23 Jun 2010 10:18

Moscow press review for June 23, 2010

MOSCOW. June 23 (Interfax) - The following is a digest of Moscow newspapers published on June 23. Interfax does not accept liability for information in these stories.


A gas dispute between Moscow and Minsk has grown into a war. Belarusian President Alexander Lukashenko has ordered that the transit of Russian gas to the EU be reduced. Gazprom has promised that this will not affect its customers in Europe due to Ukraine's help and gas reserves in Europe ('Transit Won't Pass!', see also Kommersant, page 1, 'Belarus Resorts to Decisive Siphoning').

Gazprom has lowered a forecast of its exports to Europe in 2010 to 145 billion cubic meters, which is only 3% more than in 2009 and nearly 9% less than prior to the global economic crisis. "If we forecast anything in June, these forecasts come true, just as dreams do," Interfax quoted Gazprom Export CEO Alexander Medvedev as saying on Tuesday. The gas giant plans to earn $45 billion on exports to Europe, with an average price of $308 per 1,000 cubic meters. The 2010 average prices will be 1.7% higher and earnings nearly 6% higher than in 2009 ('Modest Dream').

Igor Kim wants to step down as chairman of MDM Bank 's Management Board, which was the condition of MDM Bank's merger with URSA Bank . Kim was supposed to lead MDM until the completion of the two banks' integration, which was announced in August 2009, the head of a recruitment agency said. Kim has decided to use this opportunity now, and the bank is looking for a substitution, said the recruitment agency head and a bank top manager ('MDM Bank Looking for Chairman')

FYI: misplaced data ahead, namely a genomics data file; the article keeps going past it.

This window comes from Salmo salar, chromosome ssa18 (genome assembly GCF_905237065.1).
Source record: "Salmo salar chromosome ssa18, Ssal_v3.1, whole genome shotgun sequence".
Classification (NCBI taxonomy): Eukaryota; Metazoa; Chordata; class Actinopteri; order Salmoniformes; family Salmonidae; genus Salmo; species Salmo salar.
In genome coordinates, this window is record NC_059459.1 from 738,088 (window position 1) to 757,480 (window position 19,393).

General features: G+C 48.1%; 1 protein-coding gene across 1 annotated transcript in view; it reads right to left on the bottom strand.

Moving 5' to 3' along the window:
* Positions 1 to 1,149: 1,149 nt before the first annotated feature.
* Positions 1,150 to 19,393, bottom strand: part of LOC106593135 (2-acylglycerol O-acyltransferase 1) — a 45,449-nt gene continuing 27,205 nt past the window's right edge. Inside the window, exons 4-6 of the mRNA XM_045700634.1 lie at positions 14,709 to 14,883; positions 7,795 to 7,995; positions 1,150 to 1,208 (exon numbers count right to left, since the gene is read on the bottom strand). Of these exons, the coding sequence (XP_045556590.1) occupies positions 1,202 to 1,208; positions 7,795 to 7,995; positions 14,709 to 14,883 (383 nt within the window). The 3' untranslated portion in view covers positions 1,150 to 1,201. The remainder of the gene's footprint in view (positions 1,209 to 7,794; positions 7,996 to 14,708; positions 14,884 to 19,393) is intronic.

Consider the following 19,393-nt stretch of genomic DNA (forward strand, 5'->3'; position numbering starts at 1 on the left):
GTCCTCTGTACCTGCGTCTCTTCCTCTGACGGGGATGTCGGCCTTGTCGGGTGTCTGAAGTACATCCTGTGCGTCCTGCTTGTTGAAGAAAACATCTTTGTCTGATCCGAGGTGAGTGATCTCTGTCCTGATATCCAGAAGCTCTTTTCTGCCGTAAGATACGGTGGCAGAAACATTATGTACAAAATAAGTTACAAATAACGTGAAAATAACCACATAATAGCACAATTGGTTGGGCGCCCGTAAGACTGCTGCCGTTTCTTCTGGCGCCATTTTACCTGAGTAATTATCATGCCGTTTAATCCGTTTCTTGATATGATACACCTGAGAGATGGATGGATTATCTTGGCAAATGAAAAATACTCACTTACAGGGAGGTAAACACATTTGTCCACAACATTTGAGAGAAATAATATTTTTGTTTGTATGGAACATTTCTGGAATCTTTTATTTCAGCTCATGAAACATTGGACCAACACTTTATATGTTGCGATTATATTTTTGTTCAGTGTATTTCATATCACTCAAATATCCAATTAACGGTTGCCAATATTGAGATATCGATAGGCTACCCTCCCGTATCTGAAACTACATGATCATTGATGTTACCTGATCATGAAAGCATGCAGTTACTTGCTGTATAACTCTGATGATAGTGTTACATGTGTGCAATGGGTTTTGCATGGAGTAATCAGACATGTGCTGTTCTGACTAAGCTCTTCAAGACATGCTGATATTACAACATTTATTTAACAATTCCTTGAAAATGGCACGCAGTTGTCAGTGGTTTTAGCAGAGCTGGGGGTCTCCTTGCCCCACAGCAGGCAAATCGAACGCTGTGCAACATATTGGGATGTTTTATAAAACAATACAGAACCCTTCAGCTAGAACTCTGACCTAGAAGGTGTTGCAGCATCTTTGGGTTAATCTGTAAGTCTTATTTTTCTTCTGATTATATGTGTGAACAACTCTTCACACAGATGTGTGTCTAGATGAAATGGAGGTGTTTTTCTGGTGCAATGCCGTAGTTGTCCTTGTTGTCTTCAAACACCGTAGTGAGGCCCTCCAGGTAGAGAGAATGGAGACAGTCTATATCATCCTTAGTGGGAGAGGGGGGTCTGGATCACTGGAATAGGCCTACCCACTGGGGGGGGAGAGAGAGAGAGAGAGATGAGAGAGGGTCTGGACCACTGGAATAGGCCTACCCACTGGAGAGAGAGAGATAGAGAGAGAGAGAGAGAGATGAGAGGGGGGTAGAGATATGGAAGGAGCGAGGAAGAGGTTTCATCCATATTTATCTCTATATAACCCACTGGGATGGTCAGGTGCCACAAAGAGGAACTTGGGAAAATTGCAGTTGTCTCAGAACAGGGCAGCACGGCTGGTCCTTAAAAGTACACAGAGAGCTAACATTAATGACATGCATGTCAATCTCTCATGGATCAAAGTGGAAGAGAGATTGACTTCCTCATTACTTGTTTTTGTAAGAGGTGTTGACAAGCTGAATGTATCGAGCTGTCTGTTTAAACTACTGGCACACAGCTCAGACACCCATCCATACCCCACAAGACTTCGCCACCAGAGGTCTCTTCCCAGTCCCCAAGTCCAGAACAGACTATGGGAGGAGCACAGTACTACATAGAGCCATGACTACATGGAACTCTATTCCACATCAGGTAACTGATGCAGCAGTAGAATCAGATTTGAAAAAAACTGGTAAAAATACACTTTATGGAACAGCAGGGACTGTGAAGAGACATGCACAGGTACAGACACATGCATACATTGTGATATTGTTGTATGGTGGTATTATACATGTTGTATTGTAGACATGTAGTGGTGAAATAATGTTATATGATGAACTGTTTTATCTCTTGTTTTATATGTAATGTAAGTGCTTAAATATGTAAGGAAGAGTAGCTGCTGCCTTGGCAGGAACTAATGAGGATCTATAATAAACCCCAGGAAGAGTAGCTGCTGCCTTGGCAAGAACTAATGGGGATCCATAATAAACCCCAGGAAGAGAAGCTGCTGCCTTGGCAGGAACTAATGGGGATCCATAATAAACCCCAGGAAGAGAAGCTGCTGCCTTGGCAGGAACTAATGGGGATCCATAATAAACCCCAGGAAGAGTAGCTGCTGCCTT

MTS decided to merge with Comstar UTS by exchanging its shares for the subsidiary's shares. The boards of directors of both companies on Friday are to endorse the terms of reorganization, particularly a price of $6.5 per GDR for Comstar's shares to be bought from minority shareholders disagreeing with the reform ('Comstar to Offer $6.5 to Dissidents').


Gazprom's decision not to impose fines on its clients having long-term contracts for consuming more gas than contracted might not spare the company from the Federal Antimonopoly Service (FAS) sanctions. FAS said on Tuesday that Gazprom might have charged such clients extra payments unlawfully and started an investigation based on a complaint from Lukoil . If FAS decides that Gazprom abused its dominating position, its subsidiaries may face fines, and consumers might go to courts to recover the extra sums they have paid (page 9, 'Fines Presented to Gazprom ').

Rosbank plans to pay 8% yearly on its bonds, which, in the view of analysts, is an extremely generous proposal for a bank of this level. Such policy could be justified by the risk of the debt window closure because of new problems in Europe and the Russian Central Bank's possible transition to higher interest rates, in experts' view (page 8, 'Rosbank Values its Debts Highly').